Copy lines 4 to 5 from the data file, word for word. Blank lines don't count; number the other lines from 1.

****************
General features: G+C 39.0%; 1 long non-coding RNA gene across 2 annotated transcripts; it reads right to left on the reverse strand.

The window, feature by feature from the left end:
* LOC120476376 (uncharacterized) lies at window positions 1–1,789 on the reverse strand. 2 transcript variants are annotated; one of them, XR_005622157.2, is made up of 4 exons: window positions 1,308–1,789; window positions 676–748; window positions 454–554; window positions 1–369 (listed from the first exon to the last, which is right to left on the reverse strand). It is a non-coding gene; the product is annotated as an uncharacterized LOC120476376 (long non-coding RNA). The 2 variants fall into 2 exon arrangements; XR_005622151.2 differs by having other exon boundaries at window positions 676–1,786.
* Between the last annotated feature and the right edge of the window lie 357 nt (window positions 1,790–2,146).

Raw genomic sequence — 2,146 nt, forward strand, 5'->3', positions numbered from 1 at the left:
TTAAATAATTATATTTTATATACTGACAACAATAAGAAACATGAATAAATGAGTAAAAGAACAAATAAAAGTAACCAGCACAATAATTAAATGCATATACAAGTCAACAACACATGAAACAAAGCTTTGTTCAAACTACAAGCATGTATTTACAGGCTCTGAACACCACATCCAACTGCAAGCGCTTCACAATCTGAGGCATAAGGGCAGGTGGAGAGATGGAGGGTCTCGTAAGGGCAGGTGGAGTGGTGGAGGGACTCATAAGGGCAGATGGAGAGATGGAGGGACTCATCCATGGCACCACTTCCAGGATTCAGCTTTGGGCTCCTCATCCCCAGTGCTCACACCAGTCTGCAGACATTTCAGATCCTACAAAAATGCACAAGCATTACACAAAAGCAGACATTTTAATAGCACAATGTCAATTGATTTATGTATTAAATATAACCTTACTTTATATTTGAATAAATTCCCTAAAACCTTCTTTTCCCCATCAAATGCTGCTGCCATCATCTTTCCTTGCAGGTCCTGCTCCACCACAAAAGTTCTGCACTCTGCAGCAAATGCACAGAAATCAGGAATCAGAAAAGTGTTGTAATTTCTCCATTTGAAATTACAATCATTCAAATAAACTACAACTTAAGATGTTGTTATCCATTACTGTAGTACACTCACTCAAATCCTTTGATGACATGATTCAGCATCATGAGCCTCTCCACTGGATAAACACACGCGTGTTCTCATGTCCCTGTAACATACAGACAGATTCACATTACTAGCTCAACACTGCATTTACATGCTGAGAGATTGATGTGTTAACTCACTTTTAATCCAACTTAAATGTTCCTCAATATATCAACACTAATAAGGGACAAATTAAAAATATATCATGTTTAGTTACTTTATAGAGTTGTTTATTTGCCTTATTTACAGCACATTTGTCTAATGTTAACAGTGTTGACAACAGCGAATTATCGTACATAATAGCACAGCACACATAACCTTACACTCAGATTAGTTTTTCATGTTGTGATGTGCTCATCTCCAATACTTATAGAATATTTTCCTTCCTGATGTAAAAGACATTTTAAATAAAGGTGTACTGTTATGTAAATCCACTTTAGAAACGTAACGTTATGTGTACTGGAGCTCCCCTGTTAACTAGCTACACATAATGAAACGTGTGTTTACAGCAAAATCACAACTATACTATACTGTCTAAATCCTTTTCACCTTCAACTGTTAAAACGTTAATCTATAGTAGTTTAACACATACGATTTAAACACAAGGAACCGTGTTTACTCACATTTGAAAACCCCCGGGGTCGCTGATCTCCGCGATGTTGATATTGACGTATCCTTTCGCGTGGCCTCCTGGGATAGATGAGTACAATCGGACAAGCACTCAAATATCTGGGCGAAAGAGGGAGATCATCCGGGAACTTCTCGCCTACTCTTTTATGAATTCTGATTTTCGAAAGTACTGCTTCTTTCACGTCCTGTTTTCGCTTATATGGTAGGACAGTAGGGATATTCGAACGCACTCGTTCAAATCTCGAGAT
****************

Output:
* Between the last annotated feature and the right edge of the window lie 357 nt (window positions 1,790–2,146).

Raw genomic sequence — 2,146 nt, forward strand, 5'->3', positions numbered from 1 at the left: